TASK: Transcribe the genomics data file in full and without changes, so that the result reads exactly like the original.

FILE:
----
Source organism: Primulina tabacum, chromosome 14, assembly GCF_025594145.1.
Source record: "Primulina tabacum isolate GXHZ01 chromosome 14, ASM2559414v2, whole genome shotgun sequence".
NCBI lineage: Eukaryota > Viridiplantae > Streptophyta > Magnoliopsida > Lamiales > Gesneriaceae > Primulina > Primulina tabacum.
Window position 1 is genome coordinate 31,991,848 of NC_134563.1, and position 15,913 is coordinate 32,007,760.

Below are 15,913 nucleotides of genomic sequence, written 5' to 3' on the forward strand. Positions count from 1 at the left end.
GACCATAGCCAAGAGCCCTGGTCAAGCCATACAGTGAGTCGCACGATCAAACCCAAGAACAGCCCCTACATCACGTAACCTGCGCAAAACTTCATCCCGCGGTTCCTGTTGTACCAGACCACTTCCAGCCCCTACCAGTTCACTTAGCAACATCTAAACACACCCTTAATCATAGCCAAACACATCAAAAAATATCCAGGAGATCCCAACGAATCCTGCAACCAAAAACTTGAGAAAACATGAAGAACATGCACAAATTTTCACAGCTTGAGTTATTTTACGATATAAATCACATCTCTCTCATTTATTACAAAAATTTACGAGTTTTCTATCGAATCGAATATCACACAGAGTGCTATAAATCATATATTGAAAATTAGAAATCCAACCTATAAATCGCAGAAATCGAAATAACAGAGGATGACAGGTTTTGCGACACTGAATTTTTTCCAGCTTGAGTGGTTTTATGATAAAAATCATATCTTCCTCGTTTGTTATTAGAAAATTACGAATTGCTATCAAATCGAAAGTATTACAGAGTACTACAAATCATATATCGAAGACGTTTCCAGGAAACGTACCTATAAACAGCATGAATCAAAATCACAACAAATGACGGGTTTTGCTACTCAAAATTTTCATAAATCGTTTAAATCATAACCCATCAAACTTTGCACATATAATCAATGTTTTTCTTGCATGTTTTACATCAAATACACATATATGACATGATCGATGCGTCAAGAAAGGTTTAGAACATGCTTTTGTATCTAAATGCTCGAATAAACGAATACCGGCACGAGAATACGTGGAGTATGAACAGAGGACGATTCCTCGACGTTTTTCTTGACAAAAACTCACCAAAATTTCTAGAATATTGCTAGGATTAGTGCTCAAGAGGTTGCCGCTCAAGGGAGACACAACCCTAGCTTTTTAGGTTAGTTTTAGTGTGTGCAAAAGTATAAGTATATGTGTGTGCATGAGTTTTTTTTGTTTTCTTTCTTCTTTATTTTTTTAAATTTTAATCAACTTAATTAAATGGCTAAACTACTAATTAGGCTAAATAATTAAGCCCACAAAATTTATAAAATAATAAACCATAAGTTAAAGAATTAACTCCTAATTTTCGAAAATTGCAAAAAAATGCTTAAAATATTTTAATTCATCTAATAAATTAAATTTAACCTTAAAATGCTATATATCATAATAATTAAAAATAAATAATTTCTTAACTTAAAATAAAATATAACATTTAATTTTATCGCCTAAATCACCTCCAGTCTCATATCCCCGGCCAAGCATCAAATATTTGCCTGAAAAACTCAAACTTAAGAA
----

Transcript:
Source organism: Primulina tabacum, chromosome 14, assembly GCF_025594145.1.
Source record: "Primulina tabacum isolate GXHZ01 chromosome 14, ASM2559414v2, whole genome shotgun sequence".
NCBI lineage: Eukaryota > Viridiplantae > Streptophyta > Magnoliopsida > Lamiales > Gesneriaceae > Primulina > Primulina tabacum.
Window position 1 is genome coordinate 31,991,848 of NC_134563.1, and position 15,913 is coordinate 32,007,760.

Below are 15,913 nucleotides of genomic sequence, written 5' to 3' on the forward strand. Positions count from 1 at the left end.
GACCATAGCCAAGAGCCCTGGTCAAGCCATACAGTGAGTCGCACGATCAAACCCAAGAACAGCCCCTACATCACGTAACCTGCGCAAAACTTCATCCCGCGGTTCCTGTTGTACCAGACCACTTCCAGCCCCTACCAGTTCACTTAGCAACATCTAAACACACCCTTAATCATAGCCAAACACATCAAAAAATATCCAGGAGATCCCAACGAATCCTGCAACCAAAAACTTGAGAAAACATGAAGAACATGCACAAATTTTCACAGCTTGAGTTATTTTACGATATAAATCACATCTCTCTCATTTATTACAAAAATTTACGAGTTTTCTATCGAATCGAATATCACACAGAGTGCTATAAATCATATATTGAAAATTAGAAATCCAACCTATAAATCGCAGAAATCGAAATAACAGAGGATGACAGGTTTTGCGACACTGAATTTTTTCCAGCTTGAGTGGTTTTATGATAAAAATCATATCTTCCTCGTTTGTTATTAGAAAATTACGAATTGCTATCAAATCGAAAGTATTACAGAGTACTACAAATCATATATCGAAGACGTTTCCAGGAAACGTACCTATAAACAGCATGAATCAAAATCACAACAAATGACGGGTTTTGCTACTCAAAATTTTCATAAATCGTTTAAATCATAACCCATCAAACTTTGCACATATAATCAATGTTTTTCTTGCATGTTTTACATCAAATACACATATATGACATGATCGATGCGTCAAGAAAGGTTTAGAACATGCTTTTGTATCTAAATGCTCGAATAAACGAATACCGGCACGAGAATACGTGGAGTATGAACAGAGGACGATTCCTCGACGTTTTTCTTGACAAAAACTCACCAAAATTTCTAGAATATTGCTAGGATTAGTGCTCAAGAGGTTGCCGCTCAAGGGAGACACAACCCTAGCTTTTTAGGTTAGTTTTAGTGTGTGCAAAAGTATAAGTATATGTGTGTGCATGAGTTTTTTTTGTTTTCTTTCTTCTTTATTTTTTTAAATTTTAATCAACTTAATTAAATGGCTAAACTACTAATTAGGCTAAATAATTAAGCCCACAAAATTTATAAAATAATAAACCATAAGTTAAAGAATTAACTCCTAATTTTCGAAAATTGCAAAAAAATGCTTAAAATATTTTAATTCATCTAATAAATTAAATTTAACCTTAAAATGCTATATATCATAATAATTAAAAATAAATAATTTCTTAACTTAAAATAAAATATAACATTTAATTTTATCGCCTAAATCACCTCCAGTCTCATATCCCCGGCCAAGCATCAAATATTTGCCTGAAAAACTCAAACTTAAGAA